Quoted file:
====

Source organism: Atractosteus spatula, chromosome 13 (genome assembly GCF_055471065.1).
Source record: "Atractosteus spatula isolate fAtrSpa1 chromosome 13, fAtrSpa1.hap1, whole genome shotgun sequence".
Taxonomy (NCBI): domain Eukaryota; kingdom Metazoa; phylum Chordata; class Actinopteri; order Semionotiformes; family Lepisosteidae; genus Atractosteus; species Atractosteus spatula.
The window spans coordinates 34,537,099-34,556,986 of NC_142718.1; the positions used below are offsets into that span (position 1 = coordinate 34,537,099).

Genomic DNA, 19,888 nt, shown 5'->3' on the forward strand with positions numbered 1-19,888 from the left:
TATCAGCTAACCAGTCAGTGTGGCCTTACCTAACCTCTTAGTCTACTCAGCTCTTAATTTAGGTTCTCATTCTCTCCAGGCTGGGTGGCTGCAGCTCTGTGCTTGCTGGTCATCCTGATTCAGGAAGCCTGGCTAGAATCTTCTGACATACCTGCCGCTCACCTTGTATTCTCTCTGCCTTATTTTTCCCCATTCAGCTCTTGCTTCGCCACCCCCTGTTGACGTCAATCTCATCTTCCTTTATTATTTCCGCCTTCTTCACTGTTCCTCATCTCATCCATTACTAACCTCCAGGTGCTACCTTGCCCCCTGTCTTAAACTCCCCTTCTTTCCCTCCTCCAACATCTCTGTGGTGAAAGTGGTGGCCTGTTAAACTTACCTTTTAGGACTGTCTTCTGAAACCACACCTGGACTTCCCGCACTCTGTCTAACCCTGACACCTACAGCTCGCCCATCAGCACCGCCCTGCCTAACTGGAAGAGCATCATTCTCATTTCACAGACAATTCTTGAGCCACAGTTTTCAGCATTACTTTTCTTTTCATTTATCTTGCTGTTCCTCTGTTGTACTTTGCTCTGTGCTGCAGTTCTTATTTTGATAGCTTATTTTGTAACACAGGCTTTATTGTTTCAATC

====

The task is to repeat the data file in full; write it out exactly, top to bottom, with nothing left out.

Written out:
Source organism: Atractosteus spatula, chromosome 13 (genome assembly GCF_055471065.1).
Source record: "Atractosteus spatula isolate fAtrSpa1 chromosome 13, fAtrSpa1.hap1, whole genome shotgun sequence".
Taxonomy (NCBI): domain Eukaryota; kingdom Metazoa; phylum Chordata; class Actinopteri; order Semionotiformes; family Lepisosteidae; genus Atractosteus; species Atractosteus spatula.
The window spans coordinates 34,537,099-34,556,986 of NC_142718.1; the positions used below are offsets into that span (position 1 = coordinate 34,537,099).

Genomic DNA, 19,888 nt, shown 5'->3' on the forward strand with positions numbered 1-19,888 from the left:
TATCAGCTAACCAGTCAGTGTGGCCTTACCTAACCTCTTAGTCTACTCAGCTCTTAATTTAGGTTCTCATTCTCTCCAGGCTGGGTGGCTGCAGCTCTGTGCTTGCTGGTCATCCTGATTCAGGAAGCCTGGCTAGAATCTTCTGACATACCTGCCGCTCACCTTGTATTCTCTCTGCCTTATTTTTCCCCATTCAGCTCTTGCTTCGCCACCCCCTGTTGACGTCAATCTCATCTTCCTTTATTATTTCCGCCTTCTTCACTGTTCCTCATCTCATCCATTACTAACCTCCAGGTGCTACCTTGCCCCCTGTCTTAAACTCCCCTTCTTTCCCTCCTCCAACATCTCTGTGGTGAAAGTGGTGGCCTGTTAAACTTACCTTTTAGGACTGTCTTCTGAAACCACACCTGGACTTCCCGCACTCTGTCTAACCCTGACACCTACAGCTCGCCCATCAGCACCGCCCTGCCTAACTGGAAGAGCATCATTCTCATTTCACAGACAATTCTTGAGCCACAGTTTTCAGCATTACTTTTCTTTTCATTTATCTTGCTGTTCCTCTGTTGTACTTTGCTCTGTGCTGCAGTTCTTATTTTGATAGCTTATTTTGTAACACAGGCTTTATTGTTTCAATC